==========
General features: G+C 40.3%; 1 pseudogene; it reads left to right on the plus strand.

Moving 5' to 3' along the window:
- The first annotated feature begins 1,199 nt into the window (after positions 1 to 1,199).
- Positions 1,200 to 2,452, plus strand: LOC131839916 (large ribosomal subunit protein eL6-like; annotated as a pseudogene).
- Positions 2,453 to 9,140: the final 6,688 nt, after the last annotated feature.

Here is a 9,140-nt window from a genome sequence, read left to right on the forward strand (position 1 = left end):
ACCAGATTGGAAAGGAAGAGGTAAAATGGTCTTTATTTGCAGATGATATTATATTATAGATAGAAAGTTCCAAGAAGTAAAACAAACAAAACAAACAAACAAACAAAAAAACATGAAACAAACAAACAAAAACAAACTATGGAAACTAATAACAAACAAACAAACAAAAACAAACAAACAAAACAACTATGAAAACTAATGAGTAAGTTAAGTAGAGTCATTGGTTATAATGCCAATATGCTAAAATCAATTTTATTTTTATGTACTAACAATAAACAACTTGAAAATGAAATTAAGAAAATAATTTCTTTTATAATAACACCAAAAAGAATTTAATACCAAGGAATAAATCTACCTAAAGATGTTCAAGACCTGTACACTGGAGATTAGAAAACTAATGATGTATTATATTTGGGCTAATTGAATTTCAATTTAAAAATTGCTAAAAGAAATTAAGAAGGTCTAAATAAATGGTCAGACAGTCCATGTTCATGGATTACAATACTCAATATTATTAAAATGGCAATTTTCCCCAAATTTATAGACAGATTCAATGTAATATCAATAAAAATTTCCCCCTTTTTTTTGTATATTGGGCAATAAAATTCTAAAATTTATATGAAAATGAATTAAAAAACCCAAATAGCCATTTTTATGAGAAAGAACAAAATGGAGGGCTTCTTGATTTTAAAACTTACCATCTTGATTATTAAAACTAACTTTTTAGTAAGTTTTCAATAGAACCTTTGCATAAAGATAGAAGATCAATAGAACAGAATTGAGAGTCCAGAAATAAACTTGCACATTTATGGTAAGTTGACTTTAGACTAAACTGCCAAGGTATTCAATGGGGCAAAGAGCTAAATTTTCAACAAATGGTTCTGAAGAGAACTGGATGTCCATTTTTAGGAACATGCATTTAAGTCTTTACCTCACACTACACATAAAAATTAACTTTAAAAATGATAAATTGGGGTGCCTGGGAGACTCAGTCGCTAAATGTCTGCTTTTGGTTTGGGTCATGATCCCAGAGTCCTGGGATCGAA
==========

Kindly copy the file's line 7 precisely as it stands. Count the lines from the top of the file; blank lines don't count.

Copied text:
ACCAGATTGGAAAGGAAGAGGTAAAATGGTCTTTATTTGCAGATGATATTATATTATAGATAGAAAGTTCCAAGAAGTAAAACAAACAAAACAAACAAACAAACAAAAAAACATGAAACAAACAAACAAAAACAAACTATGGAAACTAATAACAAACAAACAAACAAAAACAAACAAACAAAACAACTATGAAAACTAATGAGTAAGTTAAGTAGAGTCATTGGTTATAATGCCAATATGCTAAAATCAATTTTATTTTTATGTACTAACAATAAACAACTTGAAAATGAAATTAAGAAAATAATTTCTTTTATAATAACACCAAAAAGAATTTAATACCAAGGAATAAATCTACCTAAAGATGTTCAAGACCTGTACACTGGAGATTAGAAAACTAATGATGTATTATATTTGGGCTAATTGAATTTCAATTTAAAAATTGCTAAAAGAAATTAAGAAGGTCTAAATAAATGGTCAGACAGTCCATGTTCATGGATTACAATACTCAATATTATTAAAATGGCAATTTTCCCCAAATTTATAGACAGATTCAATGTAATATCAATAAAAATTTCCCCCTTTTTTTTGTATATTGGGCAATAAAATTCTAAAATTTATATGAAAATGAATTAAAAAACCCAAATAGCCATTTTTATGAGAAAGAACAAAATGGAGGGCTTCTTGATTTTAAAACTTACCATCTTGATTATTAAAACTAACTTTTTAGTAAGTTTTCAATAGAACCTTTGCATAAAGATAGAAGATCAATAGAACAGAATTGAGAGTCCAGAAATAAACTTGCACATTTATGGTAAGTTGACTTTAGACTAAACTGCCAAGGTATTCAATGGGGCAAAGAGCTAAATTTTCAACAAATGGTTCTGAAGAGAACTGGATGTCCATTTTTAGGAACATGCATTTAAGTCTTTACCTCACACTACACATAAAAATTAACTTTAAAAATGATAAATTGGGGTGCCTGGGAGACTCAGTCGCTAAATGTCTGCTTTTGGTTTGGGTCATGATCCCAGAGTCCTGGGATCGAA